Dutch doctors demand Cuba’s removal from US terrorism list

Amsterdam, Jul 2 (Prensa Latina) Dutch physicians and from other European countries demanded on Tuesday that United States President Joe Biden remove Cuba from the unilateral States Sponsors of Terrorism (SSOT) list.

In a letter to the US president, the Cuba-Europe Educational and Scientific Exchange (CEESE) organization warned about the impact of this type of measures, conceived by the White House to increase financial pressure on sovereign nations.

More than governments, these actions severely harm the people, especially children, according to a research conducted along with colleagues from Italy and the United Kingdom, says the letter, signed by Dutch Doctor and Professor Paul Jonas, who shared it with Prensa Latina.

The specialists published a study entitled “Economic Sanctions on Countries are Indiscriminate Weapons and Should Be Banned” in the British Medical Journal in 2021.

The primary care expert from Leiden University Medical Center and CEESE secretary urged President Biden on behalf of his colleagues to pay attention to the study.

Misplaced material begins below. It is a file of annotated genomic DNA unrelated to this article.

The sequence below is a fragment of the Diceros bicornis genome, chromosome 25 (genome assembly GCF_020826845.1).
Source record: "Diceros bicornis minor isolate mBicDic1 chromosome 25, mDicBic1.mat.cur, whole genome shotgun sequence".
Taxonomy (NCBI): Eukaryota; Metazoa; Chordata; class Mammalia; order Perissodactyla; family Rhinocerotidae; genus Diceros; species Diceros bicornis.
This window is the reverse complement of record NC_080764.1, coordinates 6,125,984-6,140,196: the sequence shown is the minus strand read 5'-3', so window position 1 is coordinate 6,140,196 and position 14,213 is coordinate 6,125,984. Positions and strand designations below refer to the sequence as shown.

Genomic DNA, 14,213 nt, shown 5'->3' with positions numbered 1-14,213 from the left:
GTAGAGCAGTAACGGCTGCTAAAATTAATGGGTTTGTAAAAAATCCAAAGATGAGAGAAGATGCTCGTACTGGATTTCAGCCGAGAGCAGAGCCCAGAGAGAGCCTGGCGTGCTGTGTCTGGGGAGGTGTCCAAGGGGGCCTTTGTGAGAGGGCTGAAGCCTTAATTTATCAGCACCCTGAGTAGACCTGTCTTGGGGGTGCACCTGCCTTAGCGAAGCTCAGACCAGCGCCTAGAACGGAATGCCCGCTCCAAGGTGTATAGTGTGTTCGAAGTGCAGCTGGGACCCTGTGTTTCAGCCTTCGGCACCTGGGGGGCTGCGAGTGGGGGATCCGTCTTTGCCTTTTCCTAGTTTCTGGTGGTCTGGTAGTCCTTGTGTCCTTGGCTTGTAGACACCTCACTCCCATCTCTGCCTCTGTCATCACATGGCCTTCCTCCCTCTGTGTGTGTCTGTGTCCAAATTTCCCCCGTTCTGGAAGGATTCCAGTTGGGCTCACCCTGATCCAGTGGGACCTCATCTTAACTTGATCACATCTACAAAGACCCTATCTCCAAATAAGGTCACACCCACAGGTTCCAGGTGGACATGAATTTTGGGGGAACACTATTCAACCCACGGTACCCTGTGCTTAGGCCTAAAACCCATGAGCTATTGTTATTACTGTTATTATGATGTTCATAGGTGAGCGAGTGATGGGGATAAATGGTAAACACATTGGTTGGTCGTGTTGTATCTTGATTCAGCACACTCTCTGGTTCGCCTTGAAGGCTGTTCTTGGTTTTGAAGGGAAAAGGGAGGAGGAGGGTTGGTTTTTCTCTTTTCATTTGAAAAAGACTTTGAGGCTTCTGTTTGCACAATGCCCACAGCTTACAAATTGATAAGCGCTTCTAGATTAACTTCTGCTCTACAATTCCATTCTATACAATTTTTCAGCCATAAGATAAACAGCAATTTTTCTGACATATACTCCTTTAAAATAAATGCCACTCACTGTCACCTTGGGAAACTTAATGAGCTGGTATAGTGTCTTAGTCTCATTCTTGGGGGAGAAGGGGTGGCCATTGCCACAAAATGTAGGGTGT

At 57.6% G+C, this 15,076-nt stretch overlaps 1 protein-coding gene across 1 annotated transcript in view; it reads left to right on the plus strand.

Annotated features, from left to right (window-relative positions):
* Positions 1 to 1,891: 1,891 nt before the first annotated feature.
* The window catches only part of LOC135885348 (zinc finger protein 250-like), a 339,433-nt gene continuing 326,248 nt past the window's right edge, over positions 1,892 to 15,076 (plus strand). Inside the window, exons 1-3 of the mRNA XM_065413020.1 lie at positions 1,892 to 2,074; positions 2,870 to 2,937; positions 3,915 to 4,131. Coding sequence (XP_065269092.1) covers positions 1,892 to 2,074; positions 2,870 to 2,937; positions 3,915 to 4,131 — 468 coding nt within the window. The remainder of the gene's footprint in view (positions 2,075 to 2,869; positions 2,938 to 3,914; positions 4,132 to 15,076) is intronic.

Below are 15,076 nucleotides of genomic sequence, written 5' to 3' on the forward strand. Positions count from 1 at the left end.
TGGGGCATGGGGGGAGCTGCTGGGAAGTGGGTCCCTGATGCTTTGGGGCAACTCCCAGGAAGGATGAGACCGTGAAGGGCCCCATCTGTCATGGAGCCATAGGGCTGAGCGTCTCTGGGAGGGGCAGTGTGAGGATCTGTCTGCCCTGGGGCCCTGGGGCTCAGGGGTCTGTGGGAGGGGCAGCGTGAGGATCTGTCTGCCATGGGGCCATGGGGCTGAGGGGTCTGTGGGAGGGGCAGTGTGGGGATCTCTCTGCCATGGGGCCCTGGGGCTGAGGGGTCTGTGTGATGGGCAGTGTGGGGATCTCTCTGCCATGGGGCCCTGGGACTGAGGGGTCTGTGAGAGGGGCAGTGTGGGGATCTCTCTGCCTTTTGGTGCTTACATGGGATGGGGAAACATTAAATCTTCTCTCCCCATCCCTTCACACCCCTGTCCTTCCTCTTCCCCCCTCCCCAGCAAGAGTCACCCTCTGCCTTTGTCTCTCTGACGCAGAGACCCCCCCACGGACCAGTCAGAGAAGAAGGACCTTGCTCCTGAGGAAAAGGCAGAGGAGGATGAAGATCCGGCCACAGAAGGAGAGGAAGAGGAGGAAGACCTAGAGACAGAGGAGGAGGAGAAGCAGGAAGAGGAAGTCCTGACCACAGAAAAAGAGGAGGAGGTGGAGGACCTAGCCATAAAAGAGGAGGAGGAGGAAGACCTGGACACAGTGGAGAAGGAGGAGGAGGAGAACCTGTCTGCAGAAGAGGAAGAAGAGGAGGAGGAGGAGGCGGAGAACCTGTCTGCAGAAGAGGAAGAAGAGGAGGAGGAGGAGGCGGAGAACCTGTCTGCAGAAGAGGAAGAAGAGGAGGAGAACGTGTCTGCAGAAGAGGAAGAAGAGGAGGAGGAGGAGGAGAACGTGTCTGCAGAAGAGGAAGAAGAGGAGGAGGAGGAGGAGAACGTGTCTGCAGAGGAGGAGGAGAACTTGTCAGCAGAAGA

“We hope that you will take note of the results of our research, because you always claim to support and protect the Cuban people,” he stressed.

Cuba was included again on the unilateral SSOT list in January 2021, just a few days before the end of President Donald Trump’s term, as part of his policy to tighten the economic, commercial and financial blockade imposed on Cuba for over six decades, a crusade that Biden has maintained.

The letter warns that with Cuba’s presence on that list, the US Government harms its own people by hindering scientific cooperation between institutions from both countries.

Jonas recalled that during the battle against the Covid-19 pandemic, Cuba developed vaccines that could be tested and administered in the US, where the disease caused by the SARS-CoV-2 coronavirus killed more than one million people.

The medical professionals from the CEESE noted that Washington’s hostility affects medical and scientific exchange between European institutions and Cuba, in an example of the extraterritorial scope of the blockade.

“When I am asked why Cuba is on the SSOT list, I do not have an answer, because the inclusion is not based on any evidence,” the signatory of the letter said.

The text supports decisions that reject the blockade and call for its lifting, among them those issued by the United Nations General Assembly in annual resolutions dating back to 1992.


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